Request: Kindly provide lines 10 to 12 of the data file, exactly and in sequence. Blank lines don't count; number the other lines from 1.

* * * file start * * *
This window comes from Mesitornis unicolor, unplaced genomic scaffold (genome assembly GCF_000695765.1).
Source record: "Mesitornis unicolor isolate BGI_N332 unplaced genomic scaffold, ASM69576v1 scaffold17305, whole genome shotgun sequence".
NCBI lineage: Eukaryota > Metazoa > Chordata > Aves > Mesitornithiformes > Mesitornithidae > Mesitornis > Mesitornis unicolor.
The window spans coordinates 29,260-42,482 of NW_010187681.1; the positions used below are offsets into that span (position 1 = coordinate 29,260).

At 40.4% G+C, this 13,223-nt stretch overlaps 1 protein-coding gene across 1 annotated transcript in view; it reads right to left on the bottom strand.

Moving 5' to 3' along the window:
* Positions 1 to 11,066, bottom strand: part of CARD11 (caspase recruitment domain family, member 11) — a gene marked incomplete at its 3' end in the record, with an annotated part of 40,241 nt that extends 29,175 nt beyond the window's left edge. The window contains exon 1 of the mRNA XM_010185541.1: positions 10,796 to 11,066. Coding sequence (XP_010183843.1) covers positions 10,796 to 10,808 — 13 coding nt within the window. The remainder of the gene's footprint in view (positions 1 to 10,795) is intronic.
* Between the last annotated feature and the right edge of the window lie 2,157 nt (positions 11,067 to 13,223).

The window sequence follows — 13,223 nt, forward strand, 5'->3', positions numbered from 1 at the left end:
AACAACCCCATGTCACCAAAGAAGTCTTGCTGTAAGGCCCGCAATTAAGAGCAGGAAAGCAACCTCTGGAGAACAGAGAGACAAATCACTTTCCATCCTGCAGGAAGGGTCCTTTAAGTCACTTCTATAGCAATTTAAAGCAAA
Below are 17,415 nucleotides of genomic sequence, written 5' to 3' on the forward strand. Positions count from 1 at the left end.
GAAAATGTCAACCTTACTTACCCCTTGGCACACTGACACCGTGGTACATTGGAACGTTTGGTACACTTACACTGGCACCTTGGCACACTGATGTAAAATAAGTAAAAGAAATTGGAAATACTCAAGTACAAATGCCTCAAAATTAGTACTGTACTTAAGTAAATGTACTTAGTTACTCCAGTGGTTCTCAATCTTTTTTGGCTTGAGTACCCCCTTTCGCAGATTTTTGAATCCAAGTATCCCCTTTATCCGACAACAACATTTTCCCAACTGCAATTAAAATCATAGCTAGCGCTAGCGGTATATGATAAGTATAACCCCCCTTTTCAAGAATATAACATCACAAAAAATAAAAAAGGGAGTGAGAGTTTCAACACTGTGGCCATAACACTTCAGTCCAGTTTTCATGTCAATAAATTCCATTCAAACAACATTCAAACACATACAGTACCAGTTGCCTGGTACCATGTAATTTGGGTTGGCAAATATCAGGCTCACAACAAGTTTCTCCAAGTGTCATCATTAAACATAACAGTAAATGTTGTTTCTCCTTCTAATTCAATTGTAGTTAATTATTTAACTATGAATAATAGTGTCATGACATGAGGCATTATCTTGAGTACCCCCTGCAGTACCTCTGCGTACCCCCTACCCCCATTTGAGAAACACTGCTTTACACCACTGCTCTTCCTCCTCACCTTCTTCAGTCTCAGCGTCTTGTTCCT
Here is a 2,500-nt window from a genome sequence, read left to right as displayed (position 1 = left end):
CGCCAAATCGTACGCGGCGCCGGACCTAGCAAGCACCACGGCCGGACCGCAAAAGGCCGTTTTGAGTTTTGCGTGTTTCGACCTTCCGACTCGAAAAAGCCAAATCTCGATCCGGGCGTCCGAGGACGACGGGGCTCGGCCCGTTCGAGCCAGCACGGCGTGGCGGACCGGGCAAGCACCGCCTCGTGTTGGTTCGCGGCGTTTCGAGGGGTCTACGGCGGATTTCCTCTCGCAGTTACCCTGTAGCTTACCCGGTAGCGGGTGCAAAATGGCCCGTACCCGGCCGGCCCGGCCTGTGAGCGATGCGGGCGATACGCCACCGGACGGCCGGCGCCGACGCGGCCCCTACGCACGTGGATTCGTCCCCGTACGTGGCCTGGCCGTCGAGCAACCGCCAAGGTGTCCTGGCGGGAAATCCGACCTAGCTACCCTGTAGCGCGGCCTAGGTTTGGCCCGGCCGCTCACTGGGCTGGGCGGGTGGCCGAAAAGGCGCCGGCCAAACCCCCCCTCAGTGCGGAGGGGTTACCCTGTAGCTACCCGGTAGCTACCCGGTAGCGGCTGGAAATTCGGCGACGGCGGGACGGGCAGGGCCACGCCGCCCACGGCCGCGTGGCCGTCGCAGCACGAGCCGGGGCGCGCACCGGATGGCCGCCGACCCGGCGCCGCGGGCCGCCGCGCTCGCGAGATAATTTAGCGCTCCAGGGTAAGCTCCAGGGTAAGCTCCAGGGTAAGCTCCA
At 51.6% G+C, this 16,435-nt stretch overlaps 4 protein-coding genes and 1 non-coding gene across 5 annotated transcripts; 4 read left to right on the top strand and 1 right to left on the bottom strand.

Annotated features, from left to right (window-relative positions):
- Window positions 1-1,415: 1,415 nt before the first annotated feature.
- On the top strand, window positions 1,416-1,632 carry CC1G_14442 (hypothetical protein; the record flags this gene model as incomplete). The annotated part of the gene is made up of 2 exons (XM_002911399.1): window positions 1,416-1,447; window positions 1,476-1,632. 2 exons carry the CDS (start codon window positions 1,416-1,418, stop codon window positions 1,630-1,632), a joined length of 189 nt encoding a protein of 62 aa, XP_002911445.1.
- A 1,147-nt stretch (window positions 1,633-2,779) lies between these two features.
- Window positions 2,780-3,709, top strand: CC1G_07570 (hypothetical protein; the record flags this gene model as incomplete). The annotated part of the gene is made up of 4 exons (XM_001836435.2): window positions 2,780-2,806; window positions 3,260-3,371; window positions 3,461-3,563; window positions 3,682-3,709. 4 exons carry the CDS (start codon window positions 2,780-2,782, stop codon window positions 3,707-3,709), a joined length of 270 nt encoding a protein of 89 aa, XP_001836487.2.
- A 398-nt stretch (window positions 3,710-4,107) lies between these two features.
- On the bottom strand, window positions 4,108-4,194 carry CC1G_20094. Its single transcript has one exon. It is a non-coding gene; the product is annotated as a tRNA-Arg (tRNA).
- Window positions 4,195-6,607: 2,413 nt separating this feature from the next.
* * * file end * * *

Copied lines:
AACAACCCCATGTCACCAAAGAAGTCTTGCTGTAAGGCCCGCAATTAAGAGCAGGAAAGCAACCTCTGGAGAACAGAGAGACAAATCACTTTCCATCCTGCAGGAAGGGTCCTTTAAGTCACTTCTATAGCAATTTAAAGCAAA
Below are 17,415 nucleotides of genomic sequence, written 5' to 3' on the forward strand. Positions count from 1 at the left end.
GAAAATGTCAACCTTACTTACCCCTTGGCACACTGACACCGTGGTACATTGGAACGTTTGGTACACTTACACTGGCACCTTGGCACACTGATGTAAAATAAGTAAAAGAAATTGGAAATACTCAAGTACAAATGCCTCAAAATTAGTACTGTACTTAAGTAAATGTACTTAGTTACTCCAGTGGTTCTCAATCTTTTTTGGCTTGAGTACCCCCTTTCGCAGATTTTTGAATCCAAGTATCCCCTTTATCCGACAACAACATTTTCCCAACTGCAATTAAAATCATAGCTAGCGCTAGCGGTATATGATAAGTATAACCCCCCTTTTCAAGAATATAACATCACAAAAAATAAAAAAGGGAGTGAGAGTTTCAACACTGTGGCCATAACACTTCAGTCCAGTTTTCATGTCAATAAATTCCATTCAAACAACATTCAAACACATACAGTACCAGTTGCCTGGTACCATGTAATTTGGGTTGGCAAATATCAGGCTCACAACAAGTTTCTCCAAGTGTCATCATTAAACATAACAGTAAATGTTGTTTCTCCTTCTAATTCAATTGTAGTTAATTATTTAACTATGAATAATAGTGTCATGACATGAGGCATTATCTTGAGTACCCCCTGCAGTACCTCTGCGTACCCCCTACCCCCATTTGAGAAACACTGCTTTACACCACTGCTCTTCCTCCTCACCTTCTTCAGTCTCAGCGTCTTGTTCCT